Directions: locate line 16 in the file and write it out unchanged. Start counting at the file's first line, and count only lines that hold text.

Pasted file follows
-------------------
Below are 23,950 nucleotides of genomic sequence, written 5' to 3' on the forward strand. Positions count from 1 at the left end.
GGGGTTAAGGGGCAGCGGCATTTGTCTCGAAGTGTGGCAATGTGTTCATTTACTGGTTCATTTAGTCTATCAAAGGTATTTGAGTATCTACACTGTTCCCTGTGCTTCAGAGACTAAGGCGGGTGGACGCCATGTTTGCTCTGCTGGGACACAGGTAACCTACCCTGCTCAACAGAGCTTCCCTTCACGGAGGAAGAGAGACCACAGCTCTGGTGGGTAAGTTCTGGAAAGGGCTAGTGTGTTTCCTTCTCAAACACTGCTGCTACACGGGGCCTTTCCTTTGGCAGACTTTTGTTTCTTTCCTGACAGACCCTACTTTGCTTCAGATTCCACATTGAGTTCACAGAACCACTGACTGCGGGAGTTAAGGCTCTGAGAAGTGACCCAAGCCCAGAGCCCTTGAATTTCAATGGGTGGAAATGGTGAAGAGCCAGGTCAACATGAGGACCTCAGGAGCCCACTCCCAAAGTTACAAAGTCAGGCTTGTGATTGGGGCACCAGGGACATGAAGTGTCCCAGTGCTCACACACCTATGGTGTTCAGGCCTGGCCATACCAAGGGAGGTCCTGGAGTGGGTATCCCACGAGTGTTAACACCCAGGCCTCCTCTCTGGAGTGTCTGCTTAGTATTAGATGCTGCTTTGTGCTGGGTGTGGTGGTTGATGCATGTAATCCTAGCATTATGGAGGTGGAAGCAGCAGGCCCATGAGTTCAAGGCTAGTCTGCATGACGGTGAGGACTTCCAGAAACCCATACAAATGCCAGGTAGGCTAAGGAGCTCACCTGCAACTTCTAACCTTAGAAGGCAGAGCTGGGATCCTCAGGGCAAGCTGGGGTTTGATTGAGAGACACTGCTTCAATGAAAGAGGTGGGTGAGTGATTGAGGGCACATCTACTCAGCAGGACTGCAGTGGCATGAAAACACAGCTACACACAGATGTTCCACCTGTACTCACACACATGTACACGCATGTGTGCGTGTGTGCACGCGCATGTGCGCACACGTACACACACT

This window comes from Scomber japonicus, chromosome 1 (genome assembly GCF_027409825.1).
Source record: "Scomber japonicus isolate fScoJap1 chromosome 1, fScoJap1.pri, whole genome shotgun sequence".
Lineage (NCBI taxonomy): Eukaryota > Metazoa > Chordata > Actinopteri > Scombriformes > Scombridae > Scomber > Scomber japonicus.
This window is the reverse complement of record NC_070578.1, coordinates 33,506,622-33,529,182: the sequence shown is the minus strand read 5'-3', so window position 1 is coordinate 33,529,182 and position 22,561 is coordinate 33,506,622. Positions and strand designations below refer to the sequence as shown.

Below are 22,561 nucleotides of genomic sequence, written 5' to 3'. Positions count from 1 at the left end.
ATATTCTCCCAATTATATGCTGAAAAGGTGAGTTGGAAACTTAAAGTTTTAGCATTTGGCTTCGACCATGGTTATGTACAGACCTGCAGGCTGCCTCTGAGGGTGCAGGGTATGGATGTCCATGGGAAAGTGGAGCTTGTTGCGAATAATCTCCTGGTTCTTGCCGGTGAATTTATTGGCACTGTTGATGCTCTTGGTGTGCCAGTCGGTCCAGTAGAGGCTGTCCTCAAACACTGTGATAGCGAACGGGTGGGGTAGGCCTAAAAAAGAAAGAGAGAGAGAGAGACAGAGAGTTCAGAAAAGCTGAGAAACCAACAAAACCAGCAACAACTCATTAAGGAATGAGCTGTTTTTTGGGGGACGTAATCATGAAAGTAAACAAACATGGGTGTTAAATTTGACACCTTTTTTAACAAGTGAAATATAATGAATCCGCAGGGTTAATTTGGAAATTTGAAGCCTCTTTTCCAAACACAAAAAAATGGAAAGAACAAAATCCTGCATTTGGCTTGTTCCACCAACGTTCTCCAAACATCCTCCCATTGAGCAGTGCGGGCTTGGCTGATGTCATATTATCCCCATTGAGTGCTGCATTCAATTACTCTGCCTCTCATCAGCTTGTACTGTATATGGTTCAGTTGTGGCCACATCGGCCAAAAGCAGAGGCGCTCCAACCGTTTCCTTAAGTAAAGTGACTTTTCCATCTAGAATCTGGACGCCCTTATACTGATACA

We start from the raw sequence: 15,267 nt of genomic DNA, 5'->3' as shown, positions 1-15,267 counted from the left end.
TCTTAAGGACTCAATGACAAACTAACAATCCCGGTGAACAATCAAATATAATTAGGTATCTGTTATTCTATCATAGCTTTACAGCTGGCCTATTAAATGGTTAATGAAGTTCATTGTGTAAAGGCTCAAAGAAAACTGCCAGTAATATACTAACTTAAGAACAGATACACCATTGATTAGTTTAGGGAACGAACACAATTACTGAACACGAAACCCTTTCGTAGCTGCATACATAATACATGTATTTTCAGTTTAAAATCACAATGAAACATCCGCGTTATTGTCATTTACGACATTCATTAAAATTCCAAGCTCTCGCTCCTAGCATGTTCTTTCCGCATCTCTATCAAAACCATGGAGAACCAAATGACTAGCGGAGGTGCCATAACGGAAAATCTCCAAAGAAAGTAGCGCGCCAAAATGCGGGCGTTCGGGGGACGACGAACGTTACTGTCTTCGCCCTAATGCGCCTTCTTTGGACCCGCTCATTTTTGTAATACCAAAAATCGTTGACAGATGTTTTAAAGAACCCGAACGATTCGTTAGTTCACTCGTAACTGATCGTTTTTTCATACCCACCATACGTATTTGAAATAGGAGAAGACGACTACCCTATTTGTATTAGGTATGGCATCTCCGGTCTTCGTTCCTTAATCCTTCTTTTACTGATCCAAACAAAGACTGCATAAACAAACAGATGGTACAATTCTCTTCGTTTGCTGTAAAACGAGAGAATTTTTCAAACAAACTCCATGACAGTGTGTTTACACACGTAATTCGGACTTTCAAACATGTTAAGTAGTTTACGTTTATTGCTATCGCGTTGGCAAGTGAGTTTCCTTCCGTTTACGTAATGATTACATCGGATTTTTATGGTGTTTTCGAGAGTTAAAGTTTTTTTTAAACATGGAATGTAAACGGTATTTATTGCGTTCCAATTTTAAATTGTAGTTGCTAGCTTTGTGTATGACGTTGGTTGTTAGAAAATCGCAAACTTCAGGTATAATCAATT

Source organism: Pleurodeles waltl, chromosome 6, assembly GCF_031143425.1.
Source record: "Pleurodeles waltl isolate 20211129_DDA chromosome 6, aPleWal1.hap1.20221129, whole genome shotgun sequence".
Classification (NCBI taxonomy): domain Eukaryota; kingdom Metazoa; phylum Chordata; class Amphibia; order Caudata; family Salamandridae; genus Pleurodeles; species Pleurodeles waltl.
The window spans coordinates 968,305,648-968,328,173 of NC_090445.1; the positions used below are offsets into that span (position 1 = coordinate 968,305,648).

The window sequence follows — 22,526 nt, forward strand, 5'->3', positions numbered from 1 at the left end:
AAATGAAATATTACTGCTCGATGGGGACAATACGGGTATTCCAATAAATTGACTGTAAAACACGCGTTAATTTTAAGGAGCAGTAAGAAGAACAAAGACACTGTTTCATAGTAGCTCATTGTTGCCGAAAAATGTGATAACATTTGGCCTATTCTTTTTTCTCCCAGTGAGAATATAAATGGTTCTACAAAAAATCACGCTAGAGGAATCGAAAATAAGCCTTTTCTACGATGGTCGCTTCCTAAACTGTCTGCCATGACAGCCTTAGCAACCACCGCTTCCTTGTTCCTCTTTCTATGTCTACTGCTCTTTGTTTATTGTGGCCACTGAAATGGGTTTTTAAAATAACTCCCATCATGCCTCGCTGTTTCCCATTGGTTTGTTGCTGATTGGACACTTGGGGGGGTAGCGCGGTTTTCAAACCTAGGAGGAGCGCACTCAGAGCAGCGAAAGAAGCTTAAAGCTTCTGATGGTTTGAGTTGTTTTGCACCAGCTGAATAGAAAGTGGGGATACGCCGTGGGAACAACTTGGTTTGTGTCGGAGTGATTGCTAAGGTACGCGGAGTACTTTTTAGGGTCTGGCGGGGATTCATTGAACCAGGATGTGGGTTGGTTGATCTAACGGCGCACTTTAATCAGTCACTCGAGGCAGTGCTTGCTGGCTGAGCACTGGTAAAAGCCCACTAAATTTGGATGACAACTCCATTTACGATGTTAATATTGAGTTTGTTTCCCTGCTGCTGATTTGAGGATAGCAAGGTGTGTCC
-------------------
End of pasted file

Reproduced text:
AAATGAAATATTACTGCTCGATGGGGACAATACGGGTATTCCAATAAATTGACTGTAAAACACGCGTTAATTTTAAGGAGCAGTAAGAAGAACAAAGACACTGTTTCATAGTAGCTCATTGTTGCCGAAAAATGTGATAACATTTGGCCTATTCTTTTTTCTCCCAGTGAGAATATAAATGGTTCTACAAAAAATCACGCTAGAGGAATCGAAAATAAGCCTTTTCTACGATGGTCGCTTCCTAAACTGTCTGCCATGACAGCCTTAGCAACCACCGCTTCCTTGTTCCTCTTTCTATGTCTACTGCTCTTTGTTTATTGTGGCCACTGAAATGGGTTTTTAAAATAACTCCCATCATGCCTCGCTGTTTCCCATTGGTTTGTTGCTGATTGGACACTTGGGGGGGTAGCGCGGTTTTCAAACCTAGGAGGAGCGCACTCAGAGCAGCGAAAGAAGCTTAAAGCTTCTGATGGTTTGAGTTGTTTTGCACCAGCTGAATAGAAAGTGGGGATACGCCGTGGGAACAACTTGGTTTGTGTCGGAGTGATTGCTAAGGTACGCGGAGTACTTTTTAGGGTCTGGCGGGGATTCATTGAACCAGGATGTGGGTTGGTTGATCTAACGGCGCACTTTAATCAGTCACTCGAGGCAGTGCTTGCTGGCTGAGCACTGGTAAAAGCCCACTAAATTTGGATGACAACTCCATTTACGATGTTAATATTGAGTTTGTTTCCCTGCTGCTGATTTGAGGATAGCAAGGTGTGTCC